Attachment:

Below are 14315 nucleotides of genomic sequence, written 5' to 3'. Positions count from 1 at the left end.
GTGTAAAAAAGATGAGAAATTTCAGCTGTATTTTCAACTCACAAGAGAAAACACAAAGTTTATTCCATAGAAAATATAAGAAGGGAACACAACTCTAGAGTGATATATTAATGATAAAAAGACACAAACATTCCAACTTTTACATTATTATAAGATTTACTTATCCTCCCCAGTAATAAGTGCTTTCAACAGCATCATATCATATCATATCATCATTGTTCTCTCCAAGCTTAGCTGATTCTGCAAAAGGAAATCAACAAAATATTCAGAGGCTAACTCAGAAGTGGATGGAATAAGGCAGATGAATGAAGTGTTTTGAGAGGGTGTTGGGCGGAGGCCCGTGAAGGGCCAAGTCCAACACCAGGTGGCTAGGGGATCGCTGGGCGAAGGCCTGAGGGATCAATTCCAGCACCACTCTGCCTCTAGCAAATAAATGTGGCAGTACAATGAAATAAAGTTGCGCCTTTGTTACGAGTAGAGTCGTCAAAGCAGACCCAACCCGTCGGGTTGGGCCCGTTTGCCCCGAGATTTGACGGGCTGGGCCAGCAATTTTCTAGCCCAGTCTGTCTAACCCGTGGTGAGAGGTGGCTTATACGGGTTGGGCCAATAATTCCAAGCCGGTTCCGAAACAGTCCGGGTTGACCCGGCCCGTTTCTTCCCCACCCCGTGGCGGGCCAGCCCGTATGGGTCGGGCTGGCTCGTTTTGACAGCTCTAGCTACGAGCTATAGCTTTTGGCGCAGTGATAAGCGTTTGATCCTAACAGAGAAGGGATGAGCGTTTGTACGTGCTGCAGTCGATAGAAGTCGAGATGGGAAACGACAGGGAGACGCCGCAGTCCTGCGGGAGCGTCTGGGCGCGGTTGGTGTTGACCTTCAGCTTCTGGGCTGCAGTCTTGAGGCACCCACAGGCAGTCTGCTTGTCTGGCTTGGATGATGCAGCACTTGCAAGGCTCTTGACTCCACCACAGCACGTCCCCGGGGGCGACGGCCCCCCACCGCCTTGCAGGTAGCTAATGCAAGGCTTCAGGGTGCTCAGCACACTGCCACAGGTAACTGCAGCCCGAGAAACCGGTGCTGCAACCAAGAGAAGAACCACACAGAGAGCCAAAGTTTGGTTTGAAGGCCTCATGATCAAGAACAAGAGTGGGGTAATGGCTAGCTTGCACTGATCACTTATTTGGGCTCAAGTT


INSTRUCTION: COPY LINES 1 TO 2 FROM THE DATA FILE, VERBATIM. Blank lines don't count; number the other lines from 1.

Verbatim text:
Below are 14315 nucleotides of genomic sequence, written 5' to 3'. Positions count from 1 at the left end.
GTGTAAAAAAGATGAGAAATTTCAGCTGTATTTTCAACTCACAAGAGAAAACACAAAGTTTATTCCATAGAAAATATAAGAAGGGAACACAACTCTAGAGTGATATATTAATGATAAAAAGACACAAACATTCCAACTTTTACATTATTATAAGATTTACTTATCCTCCCCAGTAATAAGTGCTTTCAACAGCATCATATCATATCATATCATCATTGTTCTCTCCAAGCTTAGCTGATTCTGCAAAAGGAAATCAACAAAATATTCAGAGGCTAACTCAGAAGTGGATGGAATAAGGCAGATGAATGAAGTGTTTTGAGAGGGTGTTGGGCGGAGGCCCGTGAAGGGCCAAGTCCAACACCAGGTGGCTAGGGGATCGCTGGGCGAAGGCCTGAGGGATCAATTCCAGCACCACTCTGCCTCTAGCAAATAAATGTGGCAGTACAATGAAATAAAGTTGCGCCTTTGTTACGAGTAGAGTCGTCAAAGCAGACCCAACCCGTCGGGTTGGGCCCGTTTGCCCCGAGATTTGACGGGCTGGGCCAGCAATTTTCTAGCCCAGTCTGTCTAACCCGTGGTGAGAGGTGGCTTATACGGGTTGGGCCAATAATTCCAAGCCGGTTCCGAAACAGTCCGGGTTGACCCGGCCCGTTTCTTCCCCACCCCGTGGCGGGCCAGCCCGTATGGGTCGGGCTGGCTCGTTTTGACAGCTCTAGCTACGAGCTATAGCTTTTGGCGCAGTGATAAGCGTTTGATCCTAACAGAGAAGGGATGAGCGTTTGTACGTGCTGCAGTCGATAGAAGTCGAGATGGGAAACGACAGGGAGACGCCGCAGTCCTGCGGGAGCGTCTGGGCGCGGTTGGTGTTGACCTTCAGCTTCTGGGCTGCAGTCTTGAGGCACCCACAGGCAGTCTGCTTGTCTGGCTTGGATGATGCAGCACTTGCAAGGCTCTTGACTCCACCACAGCACGTCCCCGGGGGCGACGGCCCCCCACCGCCTTGCAGGTAGCTAATGCAAGGCTTCAGGGTGCTCAGCACACTGCCACAGGTAACTGCAGCCCGAGAAACCGGTGCTGCAACCAAGAGAAGAACCACACAGAGAGCCAAAGTTTGGTTTGAAGGCCTCATGATCAAGAACAAGAGTGGGGTAATGGCTAGCTTGCACTGATCACTTATTTGGGCTCAAGTT